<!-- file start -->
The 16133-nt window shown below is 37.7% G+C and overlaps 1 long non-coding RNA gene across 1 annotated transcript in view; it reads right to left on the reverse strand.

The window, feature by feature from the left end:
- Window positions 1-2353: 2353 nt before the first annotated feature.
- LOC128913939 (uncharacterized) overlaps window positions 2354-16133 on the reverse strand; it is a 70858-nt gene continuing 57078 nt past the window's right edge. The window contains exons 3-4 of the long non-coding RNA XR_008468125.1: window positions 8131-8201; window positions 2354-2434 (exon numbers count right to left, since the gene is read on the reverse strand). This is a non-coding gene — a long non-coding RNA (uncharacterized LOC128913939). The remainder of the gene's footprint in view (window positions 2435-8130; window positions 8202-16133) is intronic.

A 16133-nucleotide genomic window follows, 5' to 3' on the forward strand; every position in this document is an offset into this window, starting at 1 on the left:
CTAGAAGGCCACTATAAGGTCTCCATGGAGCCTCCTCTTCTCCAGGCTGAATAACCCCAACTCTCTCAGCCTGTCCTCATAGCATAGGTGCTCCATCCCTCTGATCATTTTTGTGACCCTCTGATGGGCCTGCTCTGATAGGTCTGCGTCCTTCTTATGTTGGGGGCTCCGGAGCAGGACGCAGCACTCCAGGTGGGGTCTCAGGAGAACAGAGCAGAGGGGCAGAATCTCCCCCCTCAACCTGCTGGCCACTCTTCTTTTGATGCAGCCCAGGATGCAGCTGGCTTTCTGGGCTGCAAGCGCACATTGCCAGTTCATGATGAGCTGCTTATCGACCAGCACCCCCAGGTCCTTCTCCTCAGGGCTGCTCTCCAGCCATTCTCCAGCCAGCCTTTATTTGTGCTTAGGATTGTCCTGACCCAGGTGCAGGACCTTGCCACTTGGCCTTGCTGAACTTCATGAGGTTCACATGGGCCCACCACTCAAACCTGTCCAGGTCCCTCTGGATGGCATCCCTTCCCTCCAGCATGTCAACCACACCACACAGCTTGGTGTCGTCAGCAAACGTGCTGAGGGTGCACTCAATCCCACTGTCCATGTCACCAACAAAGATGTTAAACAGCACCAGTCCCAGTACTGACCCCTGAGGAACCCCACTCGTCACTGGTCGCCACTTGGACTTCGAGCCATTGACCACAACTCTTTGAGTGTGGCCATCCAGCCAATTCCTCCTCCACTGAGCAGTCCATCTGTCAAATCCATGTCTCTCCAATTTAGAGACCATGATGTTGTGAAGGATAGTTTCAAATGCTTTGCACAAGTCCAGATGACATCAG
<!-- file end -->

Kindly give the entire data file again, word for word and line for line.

The 16133-nt window shown below is 37.7% G+C and overlaps 1 long non-coding RNA gene across 1 annotated transcript in view; it reads right to left on the reverse strand.

The window, feature by feature from the left end:
- Window positions 1-2353: 2353 nt before the first annotated feature.
- LOC128913939 (uncharacterized) overlaps window positions 2354-16133 on the reverse strand; it is a 70858-nt gene continuing 57078 nt past the window's right edge. The window contains exons 3-4 of the long non-coding RNA XR_008468125.1: window positions 8131-8201; window positions 2354-2434 (exon numbers count right to left, since the gene is read on the reverse strand). This is a non-coding gene — a long non-coding RNA (uncharacterized LOC128913939). The remainder of the gene's footprint in view (window positions 2435-8130; window positions 8202-16133) is intronic.

A 16133-nucleotide genomic window follows, 5' to 3' on the forward strand; every position in this document is an offset into this window, starting at 1 on the left:
CTAGAAGGCCACTATAAGGTCTCCATGGAGCCTCCTCTTCTCCAGGCTGAATAACCCCAACTCTCTCAGCCTGTCCTCATAGCATAGGTGCTCCATCCCTCTGATCATTTTTGTGACCCTCTGATGGGCCTGCTCTGATAGGTCTGCGTCCTTCTTATGTTGGGGGCTCCGGAGCAGGACGCAGCACTCCAGGTGGGGTCTCAGGAGAACAGAGCAGAGGGGCAGAATCTCCCCCCTCAACCTGCTGGCCACTCTTCTTTTGATGCAGCCCAGGATGCAGCTGGCTTTCTGGGCTGCAAGCGCACATTGCCAGTTCATGATGAGCTGCTTATCGACCAGCACCCCCAGGTCCTTCTCCTCAGGGCTGCTCTCCAGCCATTCTCCAGCCAGCCTTTATTTGTGCTTAGGATTGTCCTGACCCAGGTGCAGGACCTTGCCACTTGGCCTTGCTGAACTTCATGAGGTTCACATGGGCCCACCACTCAAACCTGTCCAGGTCCCTCTGGATGGCATCCCTTCCCTCCAGCATGTCAACCACACCACACAGCTTGGTGTCGTCAGCAAACGTGCTGAGGGTGCACTCAATCCCACTGTCCATGTCACCAACAAAGATGTTAAACAGCACCAGTCCCAGTACTGACCCCTGAGGAACCCCACTCGTCACTGGTCGCCACTTGGACTTCGAGCCATTGACCACAACTCTTTGAGTGTGGCCATCCAGCCAATTCCTCCTCCACTGAGCAGTCCATCTGTCAAATCCATGTCTCTCCAATTTAGAGACCATGATGTTGTGAAGGATAGTTTCAAATGCTTTGCACAAGTCCAGATGACATCAG